Last feature was Nina Kaye. A playwright trying out he reported chops with some good pieces about on line dating. Clear-eyed and not melodramatic work that reminded me that on-line dating plays out the same way regardless of age, gender or sexuality. Everyone seems to wait for the phone ring.


hats off to an early spring

A great start to the new year for Racket at the Rocket. Next month’s show will be hosted by Dan Curtis Thompson. Also congratulations to the Red Rocket for celebrating 3 years at this location. They’ve made a place for themselves in the lives of people in the neighbourhood by being more than a coffee shop.







I did hit the open stage with ‘pillow for your heart’ which is here  – here’s another spoon poem:

The Unsatisfied Spoon

that spoon

is looking at you

I tell by the gleam

in its bowl

it’s been looking at you

ever since we came into the room

since we sat at this table

you knew that

didn’t you

that’s why you picked this table

you were going to meet the spoon

weren’t you
you wanted it in your hand

in your mouth

the way you used to want me

in your hand

in your mouth

don’t deny it

that spoon wants you

it’s the only reason we are here

isn’t it

it doesn’t matter

everywhere we go

there’s something

that wants to be in your hands

in your mouth

and you

you let it happen

you invite it

I can’t sleep at night

thanks to you

thanks to the way

you let yourself be desired

by anyone who looks at you

even if they don’t look at you the way I do

the way that spoon does

I see your smile reflect in the bowl

even before you pick it up

before you stir your coffee

bring it to your lips

to sip a bit of the sweetness

giving it the sweetness of your mouth

you do it just to drive me crazy

you flaunt the spoon’s affection for you

you satisfy it again & again

before my very eyes

I hate the spoon

I hate the day it was die cast

it’s because of the spoon

that I can never let you out of my sight

never let you dine alone

I’m sleepless

to avoid dreams of you

seeing spoons behind my back

using them casually

then tossing them aside

to grab for the next one

they are never satisfied

to be in your hand

in your mouth

the way I would be


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Lights Delight

I can’t say this luge lunge to Christmas is my favourite time of the year. One cannot avoid the season though. Sad events become even sadder in the face of the festive. Cynical grips about commercialism won’t stop that from happening. Humbugging is pointless. One can’t stop the this sleigh ride but I can chose how to respond to it.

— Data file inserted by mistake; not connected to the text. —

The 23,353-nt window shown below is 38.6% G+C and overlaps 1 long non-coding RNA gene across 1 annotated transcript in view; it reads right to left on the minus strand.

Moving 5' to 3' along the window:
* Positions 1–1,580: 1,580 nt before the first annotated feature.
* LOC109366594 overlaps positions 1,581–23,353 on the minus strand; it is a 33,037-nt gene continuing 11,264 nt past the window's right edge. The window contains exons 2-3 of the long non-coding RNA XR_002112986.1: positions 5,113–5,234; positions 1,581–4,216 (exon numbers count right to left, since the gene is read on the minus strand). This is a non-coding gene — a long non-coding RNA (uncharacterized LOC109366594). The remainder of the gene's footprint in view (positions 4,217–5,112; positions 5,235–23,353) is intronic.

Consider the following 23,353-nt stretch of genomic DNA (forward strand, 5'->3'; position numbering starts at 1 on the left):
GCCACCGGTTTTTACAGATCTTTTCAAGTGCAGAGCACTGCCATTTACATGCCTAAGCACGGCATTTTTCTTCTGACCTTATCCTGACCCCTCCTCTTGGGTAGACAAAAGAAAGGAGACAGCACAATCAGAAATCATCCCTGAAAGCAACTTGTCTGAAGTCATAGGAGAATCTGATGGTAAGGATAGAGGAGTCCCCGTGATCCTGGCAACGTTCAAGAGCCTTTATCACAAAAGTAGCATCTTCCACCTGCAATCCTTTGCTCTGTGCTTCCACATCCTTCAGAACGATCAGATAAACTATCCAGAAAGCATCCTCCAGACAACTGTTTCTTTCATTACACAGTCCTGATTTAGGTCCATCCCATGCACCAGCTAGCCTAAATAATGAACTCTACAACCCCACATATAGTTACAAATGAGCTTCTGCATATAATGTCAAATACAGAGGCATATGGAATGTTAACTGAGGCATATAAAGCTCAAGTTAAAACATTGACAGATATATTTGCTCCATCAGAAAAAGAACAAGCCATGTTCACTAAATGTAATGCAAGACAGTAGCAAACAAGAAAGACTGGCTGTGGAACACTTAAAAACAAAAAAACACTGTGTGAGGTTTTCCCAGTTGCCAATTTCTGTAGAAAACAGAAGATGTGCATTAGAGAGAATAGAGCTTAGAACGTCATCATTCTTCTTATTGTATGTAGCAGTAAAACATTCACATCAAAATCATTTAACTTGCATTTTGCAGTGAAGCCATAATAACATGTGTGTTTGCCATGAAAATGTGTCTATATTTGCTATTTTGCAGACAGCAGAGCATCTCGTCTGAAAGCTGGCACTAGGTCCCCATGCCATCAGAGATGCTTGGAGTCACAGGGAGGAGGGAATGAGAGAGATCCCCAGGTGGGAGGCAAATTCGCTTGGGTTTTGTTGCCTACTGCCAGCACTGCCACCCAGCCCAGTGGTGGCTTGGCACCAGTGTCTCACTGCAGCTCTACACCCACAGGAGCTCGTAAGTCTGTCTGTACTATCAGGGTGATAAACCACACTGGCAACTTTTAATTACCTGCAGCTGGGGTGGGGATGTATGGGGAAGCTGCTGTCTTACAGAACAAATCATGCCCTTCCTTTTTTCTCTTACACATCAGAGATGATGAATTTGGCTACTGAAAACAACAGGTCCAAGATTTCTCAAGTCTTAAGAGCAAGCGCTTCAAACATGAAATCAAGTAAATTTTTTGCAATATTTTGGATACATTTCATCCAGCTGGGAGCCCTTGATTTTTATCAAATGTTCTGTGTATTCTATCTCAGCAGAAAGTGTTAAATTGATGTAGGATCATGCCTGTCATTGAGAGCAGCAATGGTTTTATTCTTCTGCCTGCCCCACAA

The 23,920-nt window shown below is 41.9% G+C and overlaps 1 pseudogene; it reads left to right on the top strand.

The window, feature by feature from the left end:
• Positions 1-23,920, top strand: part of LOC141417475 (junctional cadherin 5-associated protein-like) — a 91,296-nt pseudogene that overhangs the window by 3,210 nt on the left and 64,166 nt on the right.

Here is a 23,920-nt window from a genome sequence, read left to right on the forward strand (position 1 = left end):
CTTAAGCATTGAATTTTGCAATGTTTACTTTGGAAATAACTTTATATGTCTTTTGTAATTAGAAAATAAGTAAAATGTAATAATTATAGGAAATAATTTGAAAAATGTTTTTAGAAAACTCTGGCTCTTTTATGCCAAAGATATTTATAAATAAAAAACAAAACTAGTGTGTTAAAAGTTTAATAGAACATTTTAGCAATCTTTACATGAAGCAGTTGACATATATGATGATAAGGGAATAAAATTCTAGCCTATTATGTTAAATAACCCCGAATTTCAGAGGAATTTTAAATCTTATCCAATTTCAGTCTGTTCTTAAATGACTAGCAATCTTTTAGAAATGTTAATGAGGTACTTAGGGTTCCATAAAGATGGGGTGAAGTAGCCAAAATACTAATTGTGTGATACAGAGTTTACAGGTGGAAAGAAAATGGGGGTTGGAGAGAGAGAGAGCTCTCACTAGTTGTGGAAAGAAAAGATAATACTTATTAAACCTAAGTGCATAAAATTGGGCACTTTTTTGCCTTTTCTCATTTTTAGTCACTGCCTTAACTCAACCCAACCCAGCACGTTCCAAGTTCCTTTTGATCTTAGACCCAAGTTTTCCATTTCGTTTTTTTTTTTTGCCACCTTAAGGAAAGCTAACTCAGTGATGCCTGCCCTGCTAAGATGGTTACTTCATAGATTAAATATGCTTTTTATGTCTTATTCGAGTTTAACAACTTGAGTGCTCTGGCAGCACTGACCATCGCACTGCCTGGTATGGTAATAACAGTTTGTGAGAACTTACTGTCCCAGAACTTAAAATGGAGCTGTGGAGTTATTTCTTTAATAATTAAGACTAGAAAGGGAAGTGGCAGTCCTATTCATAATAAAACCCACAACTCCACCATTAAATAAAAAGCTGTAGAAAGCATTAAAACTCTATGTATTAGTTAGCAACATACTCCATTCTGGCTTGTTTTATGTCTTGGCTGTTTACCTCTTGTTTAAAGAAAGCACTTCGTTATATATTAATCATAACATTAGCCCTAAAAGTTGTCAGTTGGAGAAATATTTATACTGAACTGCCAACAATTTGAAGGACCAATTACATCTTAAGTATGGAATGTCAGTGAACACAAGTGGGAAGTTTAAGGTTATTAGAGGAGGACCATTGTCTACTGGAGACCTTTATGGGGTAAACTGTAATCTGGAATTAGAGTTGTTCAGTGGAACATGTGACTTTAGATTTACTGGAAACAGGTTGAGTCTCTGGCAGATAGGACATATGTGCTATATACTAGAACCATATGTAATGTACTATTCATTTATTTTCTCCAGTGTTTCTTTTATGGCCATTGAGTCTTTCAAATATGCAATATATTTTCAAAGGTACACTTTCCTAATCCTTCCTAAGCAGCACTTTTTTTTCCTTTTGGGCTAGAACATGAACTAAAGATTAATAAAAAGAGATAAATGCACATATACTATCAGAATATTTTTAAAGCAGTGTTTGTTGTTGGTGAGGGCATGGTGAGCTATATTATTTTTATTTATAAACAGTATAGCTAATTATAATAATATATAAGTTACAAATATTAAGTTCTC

My favourite part of the season is lighting. People do things to their homes that would make a drag queen blush. I take night walks to enjoy what people have done to their homes. The lights are, to me, the true spirit of giving.

They are there for anyone who takes the time to look. A free gift to me, I’m not the one paying their power bill. They get put up with the main thought being seen. Some people go overboard. TV has managed to turn it into a game show but most people don’t truly compete, they merely want to sparkle & share.


The lights are offered without judgments about who the seers are going to be. I doubt if the homeowners stand by the window making note of who looks, or stand ready to shut them off if that jerk up the street dares to even glance at them.


When I do my light tours I don’t judge – I like it all. Overdone, under done, doesn’t matter; not done – well not everyone gets into it, without the dark there is no contrast – such is life. My lighting isn’t all that spectacular – windows and such but it satisfies me to see it when I get home at night. My favourite lights here are the ones on our back porch – not for public viewing to the same degree as the ones out front. But I love looking at them at night & early in the morning. I’m sure the people in the houses along our laneway enjoy them too. Plus a few have started to do their own back porch lighting.

Lights delight.


From a series of Dolly Dinty About Town

The Grinding

Festive readers, I am pleased to bring you a wrap up of the week-end’s events.  The highlight of which has to be the annual Lighting of the Trees. Held in several locations in the hills about Crab Apple Corners the horizon is illuminated by the first official rite of the season.

I choose to attend the ceremony at Hijil’s Farm – they had obtained two of the remaining stand of ancient red wood sycamores and had them flown in for the occasion. Trees so large they needed two helicopters to carry each of them.